- Cullman, Alabama


April 4, 2013

COMMENTARY: Healthful Logic Leads to Paid Sick Days


According to one study, offering U.S. workers seven paid sick days a year would save the economy an estimated $160 billion annually in reduced turnover and increased productivity.

Fortunately, the push for paid sick leave has picked up steam. Since 2006, when San Francisco became the first city to pass sick-leave laws, Washington D.C., Seattle and Connecticut have enacted versions of this humane, common-sense legislation. A few weeks ago, the Portland City Council voted unanimously to require paid sick leave, thanks to the testimony and advocacy of Rizzio and others. The Philadelphia City Council has passed similar legislation, which Mayor Michael Nutter threatens to veto.

Despite some critics' predictions, these laws haven't brought businesses to their knees. After Connecticut passed its sick-leave law, employment rose in the most affected industries. The same happened in San Francisco, where employment in the service and hospitality sectors grew faster than it did in neighboring counties, and where, during the Great Recession, more than 80 percent of employers surveyed said the law had no impact on their bottom line.

The latest — and sweetest — illustration of this movement's momentum comes from my home town of New York, where City Council Speaker and Democratic mayoral front-runner Christine Quinn had refused to bring a paid-sick-leave bill to a vote. For three straight years.

Some 39 of the 51 council members, a clear majority, supported the bill, which would have required businesses with more than five employees to offer five days of paid sick leave. Nearly three-quarters of New Yorkers — including 60 percent of Republicans — said they would go even further and require employers to provide seven days of paid sick leave.

Yet Quinn, eager to court the city's pro-business elite — and having accepting $370,000 in campaign contributions from sick-leave opponents — held out, insisting she was protecting small businesses in a shaky economic recovery.

Text Only
  • COMMENTARY: A break from the campaign rhetoric

    The collective sigh of relief felt throughout Cullman Wednesday morning signaled the end of another primary political season the previous night. As Wednesday’s Times headline told us, it was a clean sweep.

    July 21, 2014

  • Harris Coleman COMMENTARY: Billy Coleman, a true statesman

    King Solomon said, “Pride will ruin people, but those who are humble will be honored.” He also said, “Where there is no vision, the people perish.” Billy Coleman, the past elected superintendent of Cullman County Schools, is the living example of these wise statements of truth.

    July 20, 2014 1 Photo

  • COMMENTARY: Twisty road back to Cullman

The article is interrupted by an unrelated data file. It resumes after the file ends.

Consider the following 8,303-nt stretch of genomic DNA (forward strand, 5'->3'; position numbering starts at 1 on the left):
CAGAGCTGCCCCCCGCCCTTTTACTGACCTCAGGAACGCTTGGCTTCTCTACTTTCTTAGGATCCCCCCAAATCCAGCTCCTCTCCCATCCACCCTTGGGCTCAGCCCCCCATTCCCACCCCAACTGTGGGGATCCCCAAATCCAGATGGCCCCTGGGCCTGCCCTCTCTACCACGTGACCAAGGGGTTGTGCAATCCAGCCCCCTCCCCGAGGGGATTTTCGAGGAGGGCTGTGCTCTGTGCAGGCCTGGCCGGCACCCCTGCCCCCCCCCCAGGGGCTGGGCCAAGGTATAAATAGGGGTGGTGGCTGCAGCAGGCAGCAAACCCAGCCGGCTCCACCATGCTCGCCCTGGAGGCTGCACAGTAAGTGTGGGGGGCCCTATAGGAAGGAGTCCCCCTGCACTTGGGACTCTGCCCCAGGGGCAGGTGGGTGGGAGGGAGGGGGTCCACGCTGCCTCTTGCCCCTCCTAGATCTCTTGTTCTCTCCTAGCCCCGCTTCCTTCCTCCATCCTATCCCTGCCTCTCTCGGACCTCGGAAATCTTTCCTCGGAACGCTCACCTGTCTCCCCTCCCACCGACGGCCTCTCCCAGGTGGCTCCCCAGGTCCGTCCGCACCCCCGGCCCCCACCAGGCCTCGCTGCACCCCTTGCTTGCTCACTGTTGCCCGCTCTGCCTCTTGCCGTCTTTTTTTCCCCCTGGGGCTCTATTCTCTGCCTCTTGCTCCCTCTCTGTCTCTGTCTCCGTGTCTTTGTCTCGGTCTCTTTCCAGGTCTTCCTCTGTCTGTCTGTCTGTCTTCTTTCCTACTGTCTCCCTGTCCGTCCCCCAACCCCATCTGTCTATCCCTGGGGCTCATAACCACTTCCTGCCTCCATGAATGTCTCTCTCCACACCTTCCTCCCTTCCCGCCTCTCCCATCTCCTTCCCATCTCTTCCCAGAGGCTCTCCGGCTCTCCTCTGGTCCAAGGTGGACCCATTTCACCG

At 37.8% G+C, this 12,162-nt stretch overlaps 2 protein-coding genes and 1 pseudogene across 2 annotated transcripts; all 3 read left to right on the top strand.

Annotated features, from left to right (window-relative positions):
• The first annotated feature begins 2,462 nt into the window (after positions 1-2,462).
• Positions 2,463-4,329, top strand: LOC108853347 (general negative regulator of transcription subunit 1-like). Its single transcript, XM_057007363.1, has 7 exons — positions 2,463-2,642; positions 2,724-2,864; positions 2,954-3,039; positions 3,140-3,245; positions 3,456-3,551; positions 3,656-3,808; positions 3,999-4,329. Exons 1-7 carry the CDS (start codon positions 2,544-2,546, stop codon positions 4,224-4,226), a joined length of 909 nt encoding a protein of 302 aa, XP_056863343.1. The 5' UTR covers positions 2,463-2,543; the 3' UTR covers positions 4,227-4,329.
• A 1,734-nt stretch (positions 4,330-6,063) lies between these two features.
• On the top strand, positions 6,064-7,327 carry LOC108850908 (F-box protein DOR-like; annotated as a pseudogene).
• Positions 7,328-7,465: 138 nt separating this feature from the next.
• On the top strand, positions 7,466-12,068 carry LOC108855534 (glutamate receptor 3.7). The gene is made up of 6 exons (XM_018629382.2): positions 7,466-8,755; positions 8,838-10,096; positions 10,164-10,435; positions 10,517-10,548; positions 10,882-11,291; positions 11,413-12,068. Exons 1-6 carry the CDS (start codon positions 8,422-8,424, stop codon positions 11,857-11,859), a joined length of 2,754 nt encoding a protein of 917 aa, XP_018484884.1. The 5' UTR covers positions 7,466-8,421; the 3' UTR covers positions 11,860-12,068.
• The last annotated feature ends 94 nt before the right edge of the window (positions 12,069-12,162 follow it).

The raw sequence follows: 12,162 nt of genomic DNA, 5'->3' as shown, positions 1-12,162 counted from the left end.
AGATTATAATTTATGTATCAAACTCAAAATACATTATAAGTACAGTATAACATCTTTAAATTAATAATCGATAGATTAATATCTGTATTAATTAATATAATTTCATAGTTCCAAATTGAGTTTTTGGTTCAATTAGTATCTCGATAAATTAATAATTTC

The young journalist who was somewhat listening to the elder newspaperman on the other side of the desk didn’t have a clue.

    July 19, 2014

  • Commentary: Why your Facebook friends are so gullible

    These stories aren't real. They're the work of the New Yorker's not-particularly-funny online satirist Andy Borowitz, but many people, not just your gullible Facebook friends, invariably believe them. Sometimes the official state news agencies of global superpowers believe them.

    March 19, 2014

  • OPINION: Who belongs in the delivery room?

    Should a father be allowed in the delivery room for the birth of his child, over the mother's objections? A New Jersey judge said no last November, in a ruling that was released in writing earlier this week.

    March 13, 2014

  • SLATE COMMENTARY: Should Detroit be allowed to issue its own visas to immigrants?

    Under the plan, immigrants coming to the U.S. under visas aimed at those with "advanced degrees or exceptional abilities in science, business or the arts" would be "required to live and work in Detroit, a city that has fallen to 700,000 residents from 1.8 million in the 1950s."

    January 29, 2014

  • COMMENTARY: Rules for babies in restaurants

    "Maybe Don't Bring Your Baby to a 3-Star Restaurant," Jezebel suggests, in response to a kerfuffle over a Chicago couple bringing their 8-month-old to the ultraexclusive restaurant Alinea because their babysitter canceled.

    January 17, 2014

  • WORKOUT-WEAR2.jpg COMMENTARY: Workout Wear Friday? No sweat, boss!

    People in fitness gear are more likely to exercise — or at least to think about it. So let's get everyone in comfortable, moisture-wicking outfits once a week to demonstrate our commitment to physical activity.

    January 7, 2014 1 Photo

  • The Undead and the Unborn

    In this season of ghosts and ghouls, we seem to respect the undead more than the unborn. How unfortunate. Witness the popularity of television programs featuring blood sucking vampires and walking corpses, while in Texas, a new provision making it difficult for women to get an abortion is immensely unpopular. How unbelievable.

    November 28, 2013

  • Google Is Google wrecking our memory?

    Is the Internet ruining our ability to remember facts? If you've ever lunged for your smartphone during a bar argument, then you've no doubt felt the nagging fear that your in-brain memory is slowly draining away.

    September 27, 2013 1 Photo